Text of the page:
Pink eye, or conjunctivitis, is the single most common kind of feline illness. There’s a pretty good chance that your cat will catch pink eye at some point in their lives, and some cats are prone to pink eye and will likely catch it several times. But can cats get pink eye from humans?
Cats cannot get pink eye from humans. That’s because viral pink eye, the most common contagious form of pink eye, isn’t caused by any zoonotic viruses. While related viruses can cause human pink eye and feline pink eye, they aren’t mutually transmissible.
Of course, since cat owners spend a lot of time around their cats, it’s easy to wonder if your cat caught pink eye from you or someone else in your family. It’s even easier to assume transmission if you get pink eye around the same time.
Unsurprisingly for such a common issue, pink eye is a pretty complex topic. One thing that’s worth mentioning right away, before we dig into the details, is that feline pink eye should always be treated by a qualified vet. Even seemingly mild cases of pink eye can quickly get a lot more severe if they aren’t treated, and severe infections can have permanent consequences.
How Do Cats Get Pink Eye
There isn’t one singular cause of pink eye in cats that we can point to. Pink eye is just the name for a standard set of symptoms caused by an extensive range of risk factors.
The two most common causes of pink eye in cats are either viral or bacterial infections. In both cases, though, more than one pathogen can cause pink eye, effectively treating pink eye a little more complicated.
For instance, viral pink eye usually can’t be resolved with anti-bacterial drops necessary for treating bacterial pink eye.
Viral Causes of Feline Pink Eye
The most common viral cause of pink eye in cats is a herpes virus (there are many kinds of herpes viruses, and many kinds of herpes viruses affect other species and aren’t a threat to humans like these). Herpes virus might be the most common cause of pink eye among cats, but it’s hard to know for sure.
We know for sure that most cats are exposed to the herpes virus reasonably early, especially cats raised in a crowded cattery, live in an animal shelter, or are part of a crowded feral cat den.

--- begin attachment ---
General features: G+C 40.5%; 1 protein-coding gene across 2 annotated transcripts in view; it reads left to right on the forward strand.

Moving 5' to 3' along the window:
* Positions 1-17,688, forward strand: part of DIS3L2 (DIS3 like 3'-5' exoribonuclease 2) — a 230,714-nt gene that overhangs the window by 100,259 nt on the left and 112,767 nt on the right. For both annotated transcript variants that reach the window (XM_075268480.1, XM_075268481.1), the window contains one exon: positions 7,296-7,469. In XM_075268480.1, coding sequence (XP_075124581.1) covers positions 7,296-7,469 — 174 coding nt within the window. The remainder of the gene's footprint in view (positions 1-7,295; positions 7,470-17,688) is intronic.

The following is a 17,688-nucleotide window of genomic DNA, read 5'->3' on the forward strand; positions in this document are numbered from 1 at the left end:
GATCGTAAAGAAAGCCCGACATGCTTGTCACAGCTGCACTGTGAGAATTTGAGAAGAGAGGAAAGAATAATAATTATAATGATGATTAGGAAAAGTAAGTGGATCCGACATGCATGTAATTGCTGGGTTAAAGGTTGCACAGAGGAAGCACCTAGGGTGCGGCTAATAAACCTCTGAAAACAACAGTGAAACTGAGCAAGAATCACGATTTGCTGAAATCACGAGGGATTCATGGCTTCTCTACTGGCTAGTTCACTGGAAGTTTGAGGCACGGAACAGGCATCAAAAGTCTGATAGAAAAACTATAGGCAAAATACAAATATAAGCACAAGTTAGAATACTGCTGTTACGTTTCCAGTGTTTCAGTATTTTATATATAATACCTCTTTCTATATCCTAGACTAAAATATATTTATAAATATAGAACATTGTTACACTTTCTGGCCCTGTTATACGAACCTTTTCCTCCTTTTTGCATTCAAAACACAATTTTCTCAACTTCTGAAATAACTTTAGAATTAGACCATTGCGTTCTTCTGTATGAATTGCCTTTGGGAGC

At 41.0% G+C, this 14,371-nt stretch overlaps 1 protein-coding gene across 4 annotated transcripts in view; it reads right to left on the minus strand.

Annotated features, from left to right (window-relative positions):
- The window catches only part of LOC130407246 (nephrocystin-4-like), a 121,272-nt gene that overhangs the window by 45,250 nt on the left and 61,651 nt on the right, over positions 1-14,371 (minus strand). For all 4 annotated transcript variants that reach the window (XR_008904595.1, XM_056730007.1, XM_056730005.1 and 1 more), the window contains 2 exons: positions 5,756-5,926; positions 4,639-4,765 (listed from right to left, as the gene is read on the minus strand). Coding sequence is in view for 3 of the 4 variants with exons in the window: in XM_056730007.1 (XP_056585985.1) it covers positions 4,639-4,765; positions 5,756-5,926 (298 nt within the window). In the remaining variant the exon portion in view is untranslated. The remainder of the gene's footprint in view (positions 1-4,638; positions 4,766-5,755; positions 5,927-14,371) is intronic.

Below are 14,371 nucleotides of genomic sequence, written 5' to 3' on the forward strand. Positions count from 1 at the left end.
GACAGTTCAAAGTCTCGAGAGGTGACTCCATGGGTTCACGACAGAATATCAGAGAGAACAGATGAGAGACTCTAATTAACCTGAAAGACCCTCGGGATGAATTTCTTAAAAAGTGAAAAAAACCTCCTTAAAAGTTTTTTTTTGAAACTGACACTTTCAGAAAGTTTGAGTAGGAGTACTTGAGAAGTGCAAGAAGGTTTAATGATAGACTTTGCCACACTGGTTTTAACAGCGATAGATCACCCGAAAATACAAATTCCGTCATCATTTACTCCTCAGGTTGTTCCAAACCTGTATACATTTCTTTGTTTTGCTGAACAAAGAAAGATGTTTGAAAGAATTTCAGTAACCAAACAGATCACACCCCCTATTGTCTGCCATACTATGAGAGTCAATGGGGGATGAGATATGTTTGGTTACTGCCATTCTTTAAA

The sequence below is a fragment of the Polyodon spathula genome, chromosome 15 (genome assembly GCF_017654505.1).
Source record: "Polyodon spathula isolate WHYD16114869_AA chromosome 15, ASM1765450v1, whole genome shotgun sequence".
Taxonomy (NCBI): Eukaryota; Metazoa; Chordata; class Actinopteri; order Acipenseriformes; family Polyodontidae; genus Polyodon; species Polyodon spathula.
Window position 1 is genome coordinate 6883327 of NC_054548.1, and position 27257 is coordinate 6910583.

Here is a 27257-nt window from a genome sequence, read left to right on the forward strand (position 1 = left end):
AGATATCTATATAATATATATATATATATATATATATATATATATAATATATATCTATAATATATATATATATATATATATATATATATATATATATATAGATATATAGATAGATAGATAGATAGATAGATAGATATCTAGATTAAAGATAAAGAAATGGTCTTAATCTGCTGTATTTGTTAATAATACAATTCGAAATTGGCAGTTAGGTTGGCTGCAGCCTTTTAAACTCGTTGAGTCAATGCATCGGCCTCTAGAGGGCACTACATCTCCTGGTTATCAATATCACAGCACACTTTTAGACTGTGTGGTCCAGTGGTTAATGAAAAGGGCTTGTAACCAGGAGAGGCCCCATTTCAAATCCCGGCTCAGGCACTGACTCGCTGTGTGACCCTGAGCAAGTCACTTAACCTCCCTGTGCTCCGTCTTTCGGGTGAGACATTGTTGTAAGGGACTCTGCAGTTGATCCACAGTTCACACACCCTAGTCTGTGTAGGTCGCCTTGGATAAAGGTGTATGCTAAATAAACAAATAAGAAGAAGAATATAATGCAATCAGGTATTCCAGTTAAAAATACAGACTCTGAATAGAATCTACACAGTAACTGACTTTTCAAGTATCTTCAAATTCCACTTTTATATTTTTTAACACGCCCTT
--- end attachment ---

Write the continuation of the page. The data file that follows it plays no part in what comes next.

That’s partly because the herpes virus that causes pink eye in cats is highly communicable and can also infect some prey animals like birds and guinea pigs, making transmission very easy.
Bacterial Feline Pink Eye
Of course, bacteria can also be a common cause of pink eye. Usually, bacterial infections also come with an upper respiratory infection that should also be treated to keep your cat as healthy as possible.
Feline Chlamydophila likely causes most bacterial pink eye infections, but that doesn’t mean that all bacterial pink eye is.
Other Causes of Feline Pink Eye
Cats can also catch pink eye without there being a pathogenic infection. Some cats can catch pink eye thanks to irritation caused by dust, pollen, a wide range of allergens, and almost any other eye irritants they are exposed to. This is one reason that almost all cats will catch pink eye at least once, even if they aren’t ever exposed to an infected animal to catch it from them.
Things like cigarettes or wildfire smoke, local pollution, cologne and perfume, and even household cleaners can also be eye irritants that cause pink eye.
|Symptoms Of Pink Eye In Cats||Symptom Description||Possible Treatments|
|Watery Eye (or Eyes)||Most cats will have watery eyes from time to time, but constant watery eyes can be a sign of something wrong.||Watery eyes may not need treatment, or your vet may give you medicated drops to handle the symptom and some underlying causes.|